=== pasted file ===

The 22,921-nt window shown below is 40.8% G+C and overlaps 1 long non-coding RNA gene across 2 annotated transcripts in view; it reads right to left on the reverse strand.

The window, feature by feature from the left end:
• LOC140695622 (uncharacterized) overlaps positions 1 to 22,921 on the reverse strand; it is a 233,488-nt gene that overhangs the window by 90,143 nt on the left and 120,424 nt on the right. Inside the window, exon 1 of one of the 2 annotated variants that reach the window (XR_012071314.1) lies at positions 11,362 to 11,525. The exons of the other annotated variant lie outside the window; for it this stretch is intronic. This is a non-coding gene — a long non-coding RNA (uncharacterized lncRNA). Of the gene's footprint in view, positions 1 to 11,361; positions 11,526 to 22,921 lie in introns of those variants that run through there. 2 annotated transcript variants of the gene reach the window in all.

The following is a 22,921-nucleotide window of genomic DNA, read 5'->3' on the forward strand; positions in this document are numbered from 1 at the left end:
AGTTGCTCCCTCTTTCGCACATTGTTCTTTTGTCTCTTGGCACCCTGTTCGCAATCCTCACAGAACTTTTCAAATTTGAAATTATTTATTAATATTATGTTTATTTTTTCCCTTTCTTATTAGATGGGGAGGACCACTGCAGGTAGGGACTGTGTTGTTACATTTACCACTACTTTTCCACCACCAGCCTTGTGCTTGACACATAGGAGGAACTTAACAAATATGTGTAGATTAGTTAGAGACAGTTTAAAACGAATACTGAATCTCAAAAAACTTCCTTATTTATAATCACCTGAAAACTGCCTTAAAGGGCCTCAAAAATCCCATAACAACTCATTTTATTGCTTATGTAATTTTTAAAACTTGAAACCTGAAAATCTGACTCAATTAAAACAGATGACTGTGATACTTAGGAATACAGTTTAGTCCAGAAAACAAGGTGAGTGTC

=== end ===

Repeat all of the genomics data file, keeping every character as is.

The 22,921-nt window shown below is 40.8% G+C and overlaps 1 long non-coding RNA gene across 2 annotated transcripts in view; it reads right to left on the reverse strand.

The window, feature by feature from the left end:
• LOC140695622 (uncharacterized) overlaps positions 1 to 22,921 on the reverse strand; it is a 233,488-nt gene that overhangs the window by 90,143 nt on the left and 120,424 nt on the right. Inside the window, exon 1 of one of the 2 annotated variants that reach the window (XR_012071314.1) lies at positions 11,362 to 11,525. The exons of the other annotated variant lie outside the window; for it this stretch is intronic. This is a non-coding gene — a long non-coding RNA (uncharacterized lncRNA). Of the gene's footprint in view, positions 1 to 11,361; positions 11,526 to 22,921 lie in introns of those variants that run through there. 2 annotated transcript variants of the gene reach the window in all.

The following is a 22,921-nucleotide window of genomic DNA, read 5'->3' on the forward strand; positions in this document are numbered from 1 at the left end:
AGTTGCTCCCTCTTTCGCACATTGTTCTTTTGTCTCTTGGCACCCTGTTCGCAATCCTCACAGAACTTTTCAAATTTGAAATTATTTATTAATATTATGTTTATTTTTTCCCTTTCTTATTAGATGGGGAGGACCACTGCAGGTAGGGACTGTGTTGTTACATTTACCACTACTTTTCCACCACCAGCCTTGTGCTTGACACATAGGAGGAACTTAACAAATATGTGTAGATTAGTTAGAGACAGTTTAAAACGAATACTGAATCTCAAAAAACTTCCTTATTTATAATCACCTGAAAACTGCCTTAAAGGGCCTCAAAAATCCCATAACAACTCATTTTATTGCTTATGTAATTTTTAAAACTTGAAACCTGAAAATCTGACTCAATTAAAACAGATGACTGTGATACTTAGGAATACAGTTTAGTCCAGAAAACAAGGTGAGTGTC